Coming Soon to a Hospital Near You

Yesterday, I told you the story of Grandpa Reitsema in The Netherlands whose doctor, without consulting the family, ordered nurses to withhold food and water and to administer overdoses of morphine. He didn't act out of malice. Instead, as he told the family, "I was just helping him out." This story may make you glad that you don't live in The Netherlands -- that is, until you realize that American medicine is headed in the same direction. According to Wesley Smith of the Discovery Institute, "futile-care" theory is "one of the most dangerous topics [under discussion] in contemporary bioethics." "Futile-care" holds that "when a physician believes the quality of a patient's life is too low to justify life-sustaining treatment, the doctor is entitled to refuse care," calling it "inappropriate." This judgment prevails over the patient's and family's wishes. As Smith puts it, "It is the equivalent of a hospital putting a sign over its entrance stating, 'We reserve the right to refuse service.'" It is important to understand the worldview that drives the "futile-care" theory. Now, no one believes that a doctor should be required to give a patient "physiologically futile" treatment -- prescribing useless therapies just because the patient may demand it. That's not what "futile-care" is about. It is about preventing treatment that does work, that is, treatment that prolongs life. In "futile-care" theory, "bioethicists and doctors unilaterally determine" which lives are worth prolonging. As Smith notes, in "futile-care" theory, what's regarded as futile isn't the treatment -- it's the patient. And it's not just dying patients. One "futile-care" advocate told Smith that he would deny an otherwise-healthy eighty-year-old woman a mammogram. What, the advocate argued, would be the point of treatment at her age if a problem was discovered? This should frighten us all because, above all, doctors are not infallible. People have recovered from conditions that doctors pronounced hopeless. Doctors aren't God -- but some are seeking to usurp His prerogatives. Even more frightening is that hospitals across the country are putting "futile-care" protocols in place. For instance, twenty-four of twenty-six California hospitals surveyed by the Cambridge Quarterly of Health Care Ethics adopted "futile-care" protocols. Bills have been introduced at the federal and state level to clarify the legality of these policies. It's easy, from a financial perspective, to understand the appeal of "futile-care" theory. Patients "requiring intensive or extended care" are money-losers for hospitals. The rising cost of health care, especially within an aging population, increases the pressure for other hospitals to follow suit. That's why Christians need to promote the sanctity of human life, because without a belief in the sanctity of life, all of our lives are potentially subject to a cost-benefit analysis. Only if we sustain the belief that life is sacred, created in the image of God, can we hope to prevail against the utilitarian calculus that is taking over the practice of medicine. Our embrace of the "culture of death" has left vulnerable people at the mercy of a stranger's subjective determination about the quality of their life. As in The Netherlands, our sick and elderly have good reason to tremble when, as Smith says, they hear someone say, "The doctor knows best." For further information: BreakPoint Commentary No. 030113, "Who Killed Grandpa?: 'Therapeutic' Death in a Dutch Nursing Home." Wesley J. Smith, "'Doc Knows Best'," National Review Online, 6 January 2003. Wesley J. Smith, "Killing Them Softly," National Review Online, 31 October 2000. Wesley J. Smith, The Culture of Death: The Assault on Medical Ethics in America (Encounter, 2002). Visit the International Task Force on Euthanasia and Assisted Suicide for more information. "Hospitals limit care to the dying," Waterloo-Cedar Falls Courier, 2 January 2003. Learn how you can make a difference in the culture with the "BreakPoint Culture of Life Packet." It includes the booklet "Building a Culture of Life: A Call to Respect Human Dignity in American Life" and a "BreakPoint This Week" special broadcast CD that includes an interview with Wilberforce Forum Fellow William Saunders, Human Rights Counsel and Senior Fellow in Human Life Studies for Family Research Council, along with a speech, "Bioethics and the Clash of Orthodoxies," by Dr. Robert George.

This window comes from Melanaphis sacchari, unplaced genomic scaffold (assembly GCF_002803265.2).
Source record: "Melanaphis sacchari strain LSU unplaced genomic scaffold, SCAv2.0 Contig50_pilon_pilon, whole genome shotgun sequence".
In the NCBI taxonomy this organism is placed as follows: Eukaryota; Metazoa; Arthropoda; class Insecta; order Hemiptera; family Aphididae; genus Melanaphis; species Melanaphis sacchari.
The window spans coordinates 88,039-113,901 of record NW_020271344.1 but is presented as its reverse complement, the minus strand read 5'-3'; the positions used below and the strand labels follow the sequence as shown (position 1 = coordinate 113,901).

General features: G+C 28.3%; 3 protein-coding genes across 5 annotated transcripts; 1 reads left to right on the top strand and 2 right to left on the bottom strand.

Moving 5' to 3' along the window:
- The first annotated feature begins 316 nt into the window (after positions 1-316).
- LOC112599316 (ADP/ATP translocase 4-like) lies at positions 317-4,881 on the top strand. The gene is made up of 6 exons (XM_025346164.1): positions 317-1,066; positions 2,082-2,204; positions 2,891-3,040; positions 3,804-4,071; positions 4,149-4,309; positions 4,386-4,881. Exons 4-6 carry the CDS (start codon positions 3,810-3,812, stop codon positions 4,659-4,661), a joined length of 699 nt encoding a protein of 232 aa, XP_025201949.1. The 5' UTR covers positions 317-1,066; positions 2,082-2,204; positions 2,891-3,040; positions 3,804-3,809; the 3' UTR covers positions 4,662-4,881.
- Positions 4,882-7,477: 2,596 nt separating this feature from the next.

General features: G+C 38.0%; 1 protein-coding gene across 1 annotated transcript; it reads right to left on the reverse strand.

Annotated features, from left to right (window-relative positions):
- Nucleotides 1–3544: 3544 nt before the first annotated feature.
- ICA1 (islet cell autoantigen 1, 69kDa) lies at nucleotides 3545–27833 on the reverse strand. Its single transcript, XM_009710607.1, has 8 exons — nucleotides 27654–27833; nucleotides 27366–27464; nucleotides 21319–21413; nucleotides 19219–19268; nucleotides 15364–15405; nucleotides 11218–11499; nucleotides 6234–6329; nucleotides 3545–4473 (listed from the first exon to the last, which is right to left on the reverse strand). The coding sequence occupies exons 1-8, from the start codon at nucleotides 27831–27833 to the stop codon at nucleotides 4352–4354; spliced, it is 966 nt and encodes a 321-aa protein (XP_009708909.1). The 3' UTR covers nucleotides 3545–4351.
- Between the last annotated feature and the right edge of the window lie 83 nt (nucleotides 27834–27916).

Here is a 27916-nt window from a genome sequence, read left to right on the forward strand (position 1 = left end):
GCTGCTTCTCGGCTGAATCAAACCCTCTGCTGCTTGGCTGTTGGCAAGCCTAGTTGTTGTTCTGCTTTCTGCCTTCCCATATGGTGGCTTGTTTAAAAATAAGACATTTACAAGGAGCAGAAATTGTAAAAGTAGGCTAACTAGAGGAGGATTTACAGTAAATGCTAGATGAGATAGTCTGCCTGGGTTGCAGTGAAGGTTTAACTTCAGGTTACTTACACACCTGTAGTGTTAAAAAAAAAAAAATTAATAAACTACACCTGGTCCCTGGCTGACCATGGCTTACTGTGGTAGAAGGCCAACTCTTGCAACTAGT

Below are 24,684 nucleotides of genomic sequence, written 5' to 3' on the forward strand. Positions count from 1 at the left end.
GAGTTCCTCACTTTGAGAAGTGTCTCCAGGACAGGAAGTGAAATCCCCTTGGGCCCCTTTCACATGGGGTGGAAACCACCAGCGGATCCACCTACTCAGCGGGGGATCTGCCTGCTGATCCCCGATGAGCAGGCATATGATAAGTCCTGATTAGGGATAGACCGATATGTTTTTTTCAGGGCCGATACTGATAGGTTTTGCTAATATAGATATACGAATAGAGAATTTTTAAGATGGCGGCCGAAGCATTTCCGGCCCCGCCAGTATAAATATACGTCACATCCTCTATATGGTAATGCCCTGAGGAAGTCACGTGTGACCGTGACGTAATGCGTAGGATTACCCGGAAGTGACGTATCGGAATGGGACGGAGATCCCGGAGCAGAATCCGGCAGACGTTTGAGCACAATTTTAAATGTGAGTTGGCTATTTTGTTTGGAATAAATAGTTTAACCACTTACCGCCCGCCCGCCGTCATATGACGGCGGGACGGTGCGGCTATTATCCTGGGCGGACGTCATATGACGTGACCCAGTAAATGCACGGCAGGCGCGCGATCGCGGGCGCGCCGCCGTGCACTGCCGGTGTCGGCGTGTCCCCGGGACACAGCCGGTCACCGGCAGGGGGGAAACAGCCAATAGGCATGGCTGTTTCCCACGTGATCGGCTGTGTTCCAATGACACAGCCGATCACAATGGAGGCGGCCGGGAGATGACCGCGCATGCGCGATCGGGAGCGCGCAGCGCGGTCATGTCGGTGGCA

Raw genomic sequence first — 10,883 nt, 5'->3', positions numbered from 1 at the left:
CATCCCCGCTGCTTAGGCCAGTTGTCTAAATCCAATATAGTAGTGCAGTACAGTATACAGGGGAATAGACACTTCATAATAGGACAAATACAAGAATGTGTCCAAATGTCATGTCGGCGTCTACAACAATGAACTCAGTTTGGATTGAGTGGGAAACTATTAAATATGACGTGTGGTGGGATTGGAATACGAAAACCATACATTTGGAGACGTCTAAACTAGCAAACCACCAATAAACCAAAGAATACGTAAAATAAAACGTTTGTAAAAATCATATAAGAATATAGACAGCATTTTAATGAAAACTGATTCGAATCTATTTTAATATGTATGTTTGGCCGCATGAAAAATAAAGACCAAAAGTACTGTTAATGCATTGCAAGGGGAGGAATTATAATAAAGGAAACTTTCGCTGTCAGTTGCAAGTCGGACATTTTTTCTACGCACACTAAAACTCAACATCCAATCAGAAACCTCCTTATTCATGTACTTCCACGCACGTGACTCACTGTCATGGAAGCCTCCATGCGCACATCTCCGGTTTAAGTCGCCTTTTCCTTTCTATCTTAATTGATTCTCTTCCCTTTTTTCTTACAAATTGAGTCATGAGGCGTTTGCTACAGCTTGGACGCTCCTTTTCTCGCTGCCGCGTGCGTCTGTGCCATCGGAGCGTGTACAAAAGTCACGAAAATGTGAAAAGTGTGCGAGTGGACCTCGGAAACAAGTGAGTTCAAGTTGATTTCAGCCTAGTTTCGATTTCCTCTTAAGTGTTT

Chuck Colson


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